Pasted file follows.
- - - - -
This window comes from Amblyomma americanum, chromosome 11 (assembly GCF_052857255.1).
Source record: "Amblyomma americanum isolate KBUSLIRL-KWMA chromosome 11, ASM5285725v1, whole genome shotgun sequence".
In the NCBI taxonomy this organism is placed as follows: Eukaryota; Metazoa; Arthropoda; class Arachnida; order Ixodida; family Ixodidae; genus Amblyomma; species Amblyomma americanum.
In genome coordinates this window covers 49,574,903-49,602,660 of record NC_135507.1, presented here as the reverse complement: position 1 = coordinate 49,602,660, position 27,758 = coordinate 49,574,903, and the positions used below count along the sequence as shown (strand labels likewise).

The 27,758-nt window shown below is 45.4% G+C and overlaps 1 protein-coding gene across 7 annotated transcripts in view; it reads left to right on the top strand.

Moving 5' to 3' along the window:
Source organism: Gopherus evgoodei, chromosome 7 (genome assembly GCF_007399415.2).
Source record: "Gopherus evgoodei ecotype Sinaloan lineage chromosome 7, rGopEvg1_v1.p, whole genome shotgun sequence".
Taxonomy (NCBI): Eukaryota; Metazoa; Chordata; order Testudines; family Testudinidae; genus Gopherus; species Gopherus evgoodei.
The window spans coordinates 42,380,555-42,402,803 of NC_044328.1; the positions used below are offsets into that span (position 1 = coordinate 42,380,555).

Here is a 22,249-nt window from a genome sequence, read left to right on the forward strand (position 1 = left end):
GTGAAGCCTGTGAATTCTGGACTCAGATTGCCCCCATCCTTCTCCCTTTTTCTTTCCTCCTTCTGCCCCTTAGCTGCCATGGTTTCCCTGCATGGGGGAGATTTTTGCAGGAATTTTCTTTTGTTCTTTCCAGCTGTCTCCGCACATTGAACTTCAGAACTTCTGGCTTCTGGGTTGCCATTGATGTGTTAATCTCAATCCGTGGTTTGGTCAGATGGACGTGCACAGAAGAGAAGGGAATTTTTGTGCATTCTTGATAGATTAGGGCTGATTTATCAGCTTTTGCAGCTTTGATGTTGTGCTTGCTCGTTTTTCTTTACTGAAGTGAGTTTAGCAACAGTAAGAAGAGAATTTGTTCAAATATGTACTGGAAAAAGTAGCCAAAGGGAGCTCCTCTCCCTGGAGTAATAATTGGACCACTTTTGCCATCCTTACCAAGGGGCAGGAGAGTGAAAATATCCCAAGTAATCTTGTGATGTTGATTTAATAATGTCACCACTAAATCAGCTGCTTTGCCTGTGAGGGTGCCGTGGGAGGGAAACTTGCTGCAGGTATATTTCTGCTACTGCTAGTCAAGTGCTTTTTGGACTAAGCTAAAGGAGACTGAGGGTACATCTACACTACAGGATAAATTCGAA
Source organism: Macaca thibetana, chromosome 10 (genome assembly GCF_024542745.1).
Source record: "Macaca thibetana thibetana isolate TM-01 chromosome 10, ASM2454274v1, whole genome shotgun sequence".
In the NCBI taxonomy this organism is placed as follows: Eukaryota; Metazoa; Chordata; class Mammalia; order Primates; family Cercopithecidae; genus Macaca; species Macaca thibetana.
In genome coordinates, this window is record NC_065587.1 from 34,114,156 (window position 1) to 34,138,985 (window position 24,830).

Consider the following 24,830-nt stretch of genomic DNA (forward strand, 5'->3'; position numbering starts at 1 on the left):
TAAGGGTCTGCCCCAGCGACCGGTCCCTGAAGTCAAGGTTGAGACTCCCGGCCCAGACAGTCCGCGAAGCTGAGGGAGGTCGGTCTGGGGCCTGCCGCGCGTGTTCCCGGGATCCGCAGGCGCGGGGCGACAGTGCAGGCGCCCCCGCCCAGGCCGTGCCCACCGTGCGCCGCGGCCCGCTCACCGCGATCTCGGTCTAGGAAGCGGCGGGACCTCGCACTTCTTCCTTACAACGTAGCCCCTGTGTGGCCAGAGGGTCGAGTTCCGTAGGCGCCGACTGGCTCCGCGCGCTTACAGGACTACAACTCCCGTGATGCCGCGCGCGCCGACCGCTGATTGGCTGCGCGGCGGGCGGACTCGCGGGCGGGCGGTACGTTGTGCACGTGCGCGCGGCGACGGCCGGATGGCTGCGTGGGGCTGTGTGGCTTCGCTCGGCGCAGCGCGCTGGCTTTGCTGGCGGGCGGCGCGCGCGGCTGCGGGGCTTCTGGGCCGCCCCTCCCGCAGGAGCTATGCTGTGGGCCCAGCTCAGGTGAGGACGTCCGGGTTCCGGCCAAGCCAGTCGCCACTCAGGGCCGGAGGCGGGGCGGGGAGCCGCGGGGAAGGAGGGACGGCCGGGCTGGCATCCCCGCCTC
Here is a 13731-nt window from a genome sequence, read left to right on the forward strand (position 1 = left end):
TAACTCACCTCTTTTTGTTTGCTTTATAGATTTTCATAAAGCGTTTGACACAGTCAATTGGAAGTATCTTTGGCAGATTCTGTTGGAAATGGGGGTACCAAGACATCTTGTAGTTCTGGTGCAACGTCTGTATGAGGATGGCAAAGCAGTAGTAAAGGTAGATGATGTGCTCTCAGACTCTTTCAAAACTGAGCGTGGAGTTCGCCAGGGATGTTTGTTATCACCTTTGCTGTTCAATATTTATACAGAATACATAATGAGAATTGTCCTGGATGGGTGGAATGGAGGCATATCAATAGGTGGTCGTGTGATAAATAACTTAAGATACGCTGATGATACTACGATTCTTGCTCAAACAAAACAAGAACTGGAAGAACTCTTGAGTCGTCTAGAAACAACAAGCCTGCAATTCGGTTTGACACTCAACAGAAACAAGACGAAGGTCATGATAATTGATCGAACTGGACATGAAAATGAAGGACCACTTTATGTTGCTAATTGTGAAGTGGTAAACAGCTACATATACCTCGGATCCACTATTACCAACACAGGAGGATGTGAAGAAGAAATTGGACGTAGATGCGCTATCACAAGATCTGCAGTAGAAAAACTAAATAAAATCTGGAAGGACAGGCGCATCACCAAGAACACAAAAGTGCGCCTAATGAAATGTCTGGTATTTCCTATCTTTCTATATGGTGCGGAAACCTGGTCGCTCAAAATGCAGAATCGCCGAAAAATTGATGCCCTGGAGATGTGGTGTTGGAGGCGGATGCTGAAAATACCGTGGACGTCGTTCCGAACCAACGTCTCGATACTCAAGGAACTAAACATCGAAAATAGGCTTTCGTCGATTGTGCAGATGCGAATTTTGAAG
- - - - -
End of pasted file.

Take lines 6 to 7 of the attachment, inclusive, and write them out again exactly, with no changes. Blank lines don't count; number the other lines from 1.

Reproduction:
Moving 5' to 3' along the window:
Source organism: Gopherus evgoodei, chromosome 7 (genome assembly GCF_007399415.2).